In Quebec the regulations office, an administrative unit within the department of justice, has responsibility for verifying the conformity of new regulations, and its trained legal experts carry out the same tasks as the Ontario committee members. The creation of a specialised parliamentary committee with the power to examine regulations, but not to question their relevance, would probably arouse little interest in Members. It is by no means certain that a parliamentary committee would exercise stricter control over regulatory legality than the experienced lawyers working at the regulations office, especially in view of the limited scope of action available to its members.

In practice, however, it would seem that the examination of delegated legislation is not the sole preserve of Ontario’s Regulations and Private Bills Committee. The 1993-94 data shows that the committee examined no regulations during the year. One draft regulation was examined by one of the four sectoral committees in 12 sittings; this took 31 hours, in other words almost as much time as was devoted to the examination of regulations by all eight of Quebec’s committees over a period of ten years. The Ontario model thus seems to be just as flexible as the Quebec system, although productivity could be higher.

Examination of budgetary policy

Another specialised committee in Ontario, the Standing Committee on Finance and Economic Affairs, is responsible for examining the Province’s fiscal and economic policy as evidenced in the reports and documents tabled by the Government. The committee holds pre-budget consultations annually to sound our public opinion on the Government’s budgetary policy. Compared to its sister committee in Quebec, the Finance and Economic Affairs Committee goes beyond the strict framework of an a posteriori control over the Government’s fiscal policy by adding the dimension of public hearings.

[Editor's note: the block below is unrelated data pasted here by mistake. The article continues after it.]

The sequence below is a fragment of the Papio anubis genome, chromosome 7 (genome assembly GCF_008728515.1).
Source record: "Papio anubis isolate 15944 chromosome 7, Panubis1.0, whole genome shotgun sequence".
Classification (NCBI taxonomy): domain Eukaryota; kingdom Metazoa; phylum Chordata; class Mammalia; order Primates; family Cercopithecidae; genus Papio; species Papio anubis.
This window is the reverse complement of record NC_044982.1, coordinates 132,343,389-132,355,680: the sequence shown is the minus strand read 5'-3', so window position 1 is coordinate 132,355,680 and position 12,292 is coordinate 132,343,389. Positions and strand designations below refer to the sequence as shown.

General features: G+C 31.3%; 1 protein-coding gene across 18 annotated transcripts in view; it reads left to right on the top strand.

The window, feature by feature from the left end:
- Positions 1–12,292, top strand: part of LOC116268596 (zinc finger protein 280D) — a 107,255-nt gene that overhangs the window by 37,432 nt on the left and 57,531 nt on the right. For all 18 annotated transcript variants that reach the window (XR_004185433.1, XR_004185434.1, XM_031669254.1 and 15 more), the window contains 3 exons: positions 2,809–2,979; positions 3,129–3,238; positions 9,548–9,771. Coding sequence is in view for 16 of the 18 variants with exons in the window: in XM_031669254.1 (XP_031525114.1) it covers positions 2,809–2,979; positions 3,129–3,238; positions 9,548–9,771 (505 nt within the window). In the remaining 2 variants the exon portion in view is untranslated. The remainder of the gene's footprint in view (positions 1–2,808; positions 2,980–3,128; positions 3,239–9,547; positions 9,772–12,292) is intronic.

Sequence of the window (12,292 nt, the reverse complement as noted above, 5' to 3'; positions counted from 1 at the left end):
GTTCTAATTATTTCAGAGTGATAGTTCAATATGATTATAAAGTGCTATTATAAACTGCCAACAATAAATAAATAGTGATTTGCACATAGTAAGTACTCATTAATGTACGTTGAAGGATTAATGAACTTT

The 1993-94 data show that the Committee on Finance and Economic Affairs devoted over half its time to the examination of bills, but that it nevertheless held almost 33 hours of pre-budget hearings at eight sittings during which 55 submissions were presented. This is eight times more than the annual average for similar hearings in Quebec. The Finance and Economic Affairs Committee was assisted in its work by a large number of researchers.

Although the terms of reference of the two provincial committees are not identical, it is clear that the Ontario committee interprets its mandate in a broader fashion than its Quebec counterpart. The committee makes an original contribution to the process leading up to the budget by providing the general public with an opportunity to take part, which no doubt has an influence on the Government’s decisions. This area of its work clearly heightens the profile both of the committee and of the report it tables before the Assembly.

Supervision of public spending

With regard to the supervision of public spending, the Ontario system is less stringent than the quarterly verification of financial commitments practised in Quebec.

The Standing Committee on Public Accounts specialises in examining the annual report of Ontario’s Provincial Auditor by conducting in-depth investigations and calling civil servants as witnesses. The 1993-94 data shows that the committee sat 23 times, for a total of 67 hours, to examine the Provincial Auditor’s report, which means that in one year it devoted more time to the auditor’s report than Quebec’s Committee on the Budget and Administration managed in seven years.

The Public Accounts Committee’s work involves carrying out a more far-ranging examination than is the case in Quebec, and in greater depth, since it is based on the Provincial Auditor’s own analysis. In comparison, the Quebec committee’s verification of financial commitments is more specific and relies on lists of figures and on the explanations given at the hearing by the Ministers concerned.

The Ontario approach also has the advantage of allowing government spending to be placed in context, since the committee methodically checks that spending does not exceed appropriations and that optimal use is made of resources. The committee also hears public servants to present the ministry’s case and respond to the observations made by the auditor.